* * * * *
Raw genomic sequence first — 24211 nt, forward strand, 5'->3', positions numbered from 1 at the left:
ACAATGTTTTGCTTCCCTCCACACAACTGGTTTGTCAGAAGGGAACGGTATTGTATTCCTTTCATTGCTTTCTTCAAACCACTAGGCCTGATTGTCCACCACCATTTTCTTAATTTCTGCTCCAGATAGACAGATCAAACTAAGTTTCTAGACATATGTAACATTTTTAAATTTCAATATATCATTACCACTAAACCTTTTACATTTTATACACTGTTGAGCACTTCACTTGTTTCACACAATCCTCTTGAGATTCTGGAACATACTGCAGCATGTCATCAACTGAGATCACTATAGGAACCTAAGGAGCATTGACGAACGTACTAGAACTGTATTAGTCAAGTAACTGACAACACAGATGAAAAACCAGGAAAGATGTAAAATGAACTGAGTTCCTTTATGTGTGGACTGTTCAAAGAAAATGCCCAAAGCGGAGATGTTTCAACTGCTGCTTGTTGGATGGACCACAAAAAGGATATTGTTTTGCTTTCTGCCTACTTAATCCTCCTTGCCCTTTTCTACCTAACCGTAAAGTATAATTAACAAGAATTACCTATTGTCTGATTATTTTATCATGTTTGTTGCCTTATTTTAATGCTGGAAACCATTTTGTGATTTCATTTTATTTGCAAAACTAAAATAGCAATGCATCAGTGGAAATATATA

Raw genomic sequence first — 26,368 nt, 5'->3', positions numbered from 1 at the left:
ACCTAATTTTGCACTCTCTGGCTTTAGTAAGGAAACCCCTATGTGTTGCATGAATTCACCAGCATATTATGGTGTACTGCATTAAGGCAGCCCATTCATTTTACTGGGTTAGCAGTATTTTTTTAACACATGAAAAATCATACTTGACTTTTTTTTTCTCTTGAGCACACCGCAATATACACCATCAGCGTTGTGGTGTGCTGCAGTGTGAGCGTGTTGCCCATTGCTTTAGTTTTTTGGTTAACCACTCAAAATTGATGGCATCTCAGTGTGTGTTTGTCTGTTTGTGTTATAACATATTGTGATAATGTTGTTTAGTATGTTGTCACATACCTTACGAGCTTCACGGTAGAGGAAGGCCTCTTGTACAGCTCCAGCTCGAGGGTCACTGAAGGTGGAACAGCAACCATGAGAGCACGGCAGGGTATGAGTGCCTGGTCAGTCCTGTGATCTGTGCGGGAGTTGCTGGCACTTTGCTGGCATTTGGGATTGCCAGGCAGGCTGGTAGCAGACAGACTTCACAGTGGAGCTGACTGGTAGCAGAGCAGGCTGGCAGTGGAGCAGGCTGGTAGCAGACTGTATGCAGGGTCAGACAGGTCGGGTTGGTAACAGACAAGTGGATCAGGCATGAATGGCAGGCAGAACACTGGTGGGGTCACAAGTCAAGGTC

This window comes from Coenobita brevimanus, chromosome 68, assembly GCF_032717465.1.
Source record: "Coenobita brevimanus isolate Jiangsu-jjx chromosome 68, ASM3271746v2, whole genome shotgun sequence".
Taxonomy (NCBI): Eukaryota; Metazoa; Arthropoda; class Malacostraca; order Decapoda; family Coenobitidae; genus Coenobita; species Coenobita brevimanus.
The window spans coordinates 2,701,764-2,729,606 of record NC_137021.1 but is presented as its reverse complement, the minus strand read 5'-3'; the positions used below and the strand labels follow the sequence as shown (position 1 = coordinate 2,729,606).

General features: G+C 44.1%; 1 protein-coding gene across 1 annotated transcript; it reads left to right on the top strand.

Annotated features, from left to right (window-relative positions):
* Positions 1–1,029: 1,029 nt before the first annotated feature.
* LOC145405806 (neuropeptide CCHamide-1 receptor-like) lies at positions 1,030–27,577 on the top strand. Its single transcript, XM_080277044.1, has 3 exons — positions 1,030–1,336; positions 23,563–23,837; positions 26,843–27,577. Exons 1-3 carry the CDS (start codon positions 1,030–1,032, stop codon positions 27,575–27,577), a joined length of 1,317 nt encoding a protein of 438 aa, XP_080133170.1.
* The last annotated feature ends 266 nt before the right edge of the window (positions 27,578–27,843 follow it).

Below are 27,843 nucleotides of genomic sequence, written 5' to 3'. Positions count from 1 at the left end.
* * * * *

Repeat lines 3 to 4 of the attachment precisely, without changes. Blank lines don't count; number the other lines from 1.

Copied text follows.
Raw genomic sequence first — 26,368 nt, 5'->3', positions numbered from 1 at the left:
ACCTAATTTTGCACTCTCTGGCTTTAGTAAGGAAACCCCTATGTGTTGCATGAATTCACCAGCATATTATGGTGTACTGCATTAAGGCAGCCCATTCATTTTACTGGGTTAGCAGTATTTTTTTAACACATGAAAAATCATACTTGACTTTTTTTTTCTCTTGAGCACACCGCAATATACACCATCAGCGTTGTGGTGTGCTGCAGTGTGAGCGTGTTGCCCATTGCTTTAGTTTTTTGGTTAACCACTCAAAATTGATGGCATCTCAGTGTGTGTTTGTCTGTTTGTGTTATAACATATTGTGATAATGTTGTTTAGTATGTTGTCACATACCTTACGAGCTTCACGGTAGAGGAAGGCCTCTTGTACAGCTCCAGCTCGAGGGTCACTGAAGGTGGAACAGCAACCATGAGAGCACGGCAGGGTATGAGTGCCTGGTCAGTCCTGTGATCTGTGCGGGAGTTGCTGGCACTTTGCTGGCATTTGGGATTGCCAGGCAGGCTGGTAGCAGACAGACTTCACAGTGGAGCTGACTGGTAGCAGAGCAGGCTGGCAGTGGAGCAGGCTGGTAGCAGACTGTATGCAGGGTCAGACAGGTCGGGTTGGTAACAGACAAGTGGATCAGGCATGAATGGCAGGCAGAACACTGGTGGGGTCACAAGTCAAGGTC